Tony Robbins is why we need AI recruiting women

Tony Robbins highlighted what happens when his powerful friends are recruiting women

It’s no wonder the numbers don’t improve.  There is clearly a depressing and pressing need  for AI 

Tony Robbins the U.S. based self-help guru and motivational speaker choked recently on his own multi-million Kool-Aid, at one of his massive jamborees last month. A participant, Nanine McCool (who had paid $3000 for her ticket) suggested that perhaps Robbins had not understood the #MeToo movement correctly. Robbins defended a friend who had stepped down following harassment accusations. He then went on to say that women are misusing their experiences of abuse and harassment with the #MeToo movement.  In the day of the Smart phone this was a big mistake. Huge. The result us a video doing the rounds on every social media platform globally and has resulted in a somewhat delayed apology.  

Reasons to be shocked

There are any number of reasons to be shocked. Robbins is supposed to be a life coach. Suggesting that targets of harassment are looking for “significance” when they go public and therefore making someone else “wrong,” is not part of any coaching discipline I know about. Secondly, using his size – he is nearly 2m tall, to physically intimidate a woman in a public forum, Trump/Clinton style, is a form of intimidation and even bullying. He seemed to forget his own sound bite.

A real decision is measured by the fact that you’ve taken a new action. If there’s no action, you haven’t truly decided.” – Tony Robbins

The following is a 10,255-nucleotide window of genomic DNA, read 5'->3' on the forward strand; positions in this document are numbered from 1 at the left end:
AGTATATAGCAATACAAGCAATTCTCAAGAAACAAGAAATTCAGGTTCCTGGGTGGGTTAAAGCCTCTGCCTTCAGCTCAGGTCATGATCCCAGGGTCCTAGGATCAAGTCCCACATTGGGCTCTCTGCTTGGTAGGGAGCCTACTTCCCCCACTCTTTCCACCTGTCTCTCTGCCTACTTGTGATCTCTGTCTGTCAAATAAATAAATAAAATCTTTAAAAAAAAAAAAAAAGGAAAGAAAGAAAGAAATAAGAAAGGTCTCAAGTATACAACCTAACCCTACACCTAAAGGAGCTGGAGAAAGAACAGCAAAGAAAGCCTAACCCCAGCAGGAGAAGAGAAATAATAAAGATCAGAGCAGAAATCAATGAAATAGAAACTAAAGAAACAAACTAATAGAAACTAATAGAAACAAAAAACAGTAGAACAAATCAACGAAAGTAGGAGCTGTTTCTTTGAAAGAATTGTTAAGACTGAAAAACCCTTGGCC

@ManInTheHoody summed the situation up with this tweet:

How (some) men recruit women

But what it also highlights, is how some men go about recruiting women, because his comments are alarming. The question is – how many men exactly think and behave like this? There is clearly a pressing need to review our systems. Robbins committed firmly to the Pence view on women. That is, it is a woman who is responsible for a man’s libido and sexual conduct, not the man himself. He shared a story about a “very famous” and “very powerful” man who didn’t hire a qualified female job candidate because she was too pretty.

“He knew, ‘I can’t have her around because it’s too big of a risk.’ And he hired someone else,” Robbins said. “I’ve had a dozen men tell me this.”

Robbins coaches hundreds of leaders and if this is his philosophy and that of his peer group, then no wonder change at senior level is so slow. He was stated very openly what women already know and experience for every hiring process they go through, or don’t as the case may be. They are doomed if they do and damned of they don’t.

  • Too attractive vs not attractive enough
  • Smile too much vs don’t smile enough
  • Make-up vs no-make-up  or even too much make-up
  • Heels or not
  • Assertive or aggressive.

The list is endless.

Results can be improved with AI